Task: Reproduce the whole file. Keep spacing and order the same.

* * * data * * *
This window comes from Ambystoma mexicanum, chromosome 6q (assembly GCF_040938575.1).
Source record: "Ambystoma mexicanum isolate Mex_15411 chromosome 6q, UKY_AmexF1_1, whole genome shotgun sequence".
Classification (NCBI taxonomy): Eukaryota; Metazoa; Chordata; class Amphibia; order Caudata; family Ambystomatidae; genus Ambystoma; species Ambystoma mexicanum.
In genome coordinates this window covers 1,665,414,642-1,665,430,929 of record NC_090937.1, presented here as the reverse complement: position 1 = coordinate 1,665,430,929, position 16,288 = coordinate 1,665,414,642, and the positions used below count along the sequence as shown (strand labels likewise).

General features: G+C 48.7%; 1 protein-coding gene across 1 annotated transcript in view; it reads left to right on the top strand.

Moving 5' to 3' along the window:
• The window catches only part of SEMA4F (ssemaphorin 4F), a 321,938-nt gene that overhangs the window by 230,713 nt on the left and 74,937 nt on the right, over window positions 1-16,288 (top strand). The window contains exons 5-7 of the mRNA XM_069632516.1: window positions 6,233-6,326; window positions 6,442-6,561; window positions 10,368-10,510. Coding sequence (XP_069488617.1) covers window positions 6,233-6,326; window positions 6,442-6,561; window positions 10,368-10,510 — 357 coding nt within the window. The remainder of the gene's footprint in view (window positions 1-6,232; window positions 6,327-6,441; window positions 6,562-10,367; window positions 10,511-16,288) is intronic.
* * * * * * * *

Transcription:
This window comes from Ambystoma mexicanum, chromosome 6q (assembly GCF_040938575.1).
Source record: "Ambystoma mexicanum isolate Mex_15411 chromosome 6q, UKY_AmexF1_1, whole genome shotgun sequence".
Classification (NCBI taxonomy): Eukaryota; Metazoa; Chordata; class Amphibia; order Caudata; family Ambystomatidae; genus Ambystoma; species Ambystoma mexicanum.
In genome coordinates this window covers 1,665,414,642-1,665,430,929 of record NC_090937.1, presented here as the reverse complement: position 1 = coordinate 1,665,430,929, position 16,288 = coordinate 1,665,414,642, and the positions used below count along the sequence as shown (strand labels likewise).

General features: G+C 48.7%; 1 protein-coding gene across 1 annotated transcript in view; it reads left to right on the top strand.

Moving 5' to 3' along the window:
• The window catches only part of SEMA4F (ssemaphorin 4F), a 321,938-nt gene that overhangs the window by 230,713 nt on the left and 74,937 nt on the right, over window positions 1-16,288 (top strand). The window contains exons 5-7 of the mRNA XM_069632516.1: window positions 6,233-6,326; window positions 6,442-6,561; window positions 10,368-10,510. Coding sequence (XP_069488617.1) covers window positions 6,233-6,326; window positions 6,442-6,561; window positions 10,368-10,510 — 357 coding nt within the window. The remainder of the gene's footprint in view (window positions 1-6,232; window positions 6,327-6,441; window positions 6,562-10,367; window positions 10,511-16,288) is intronic.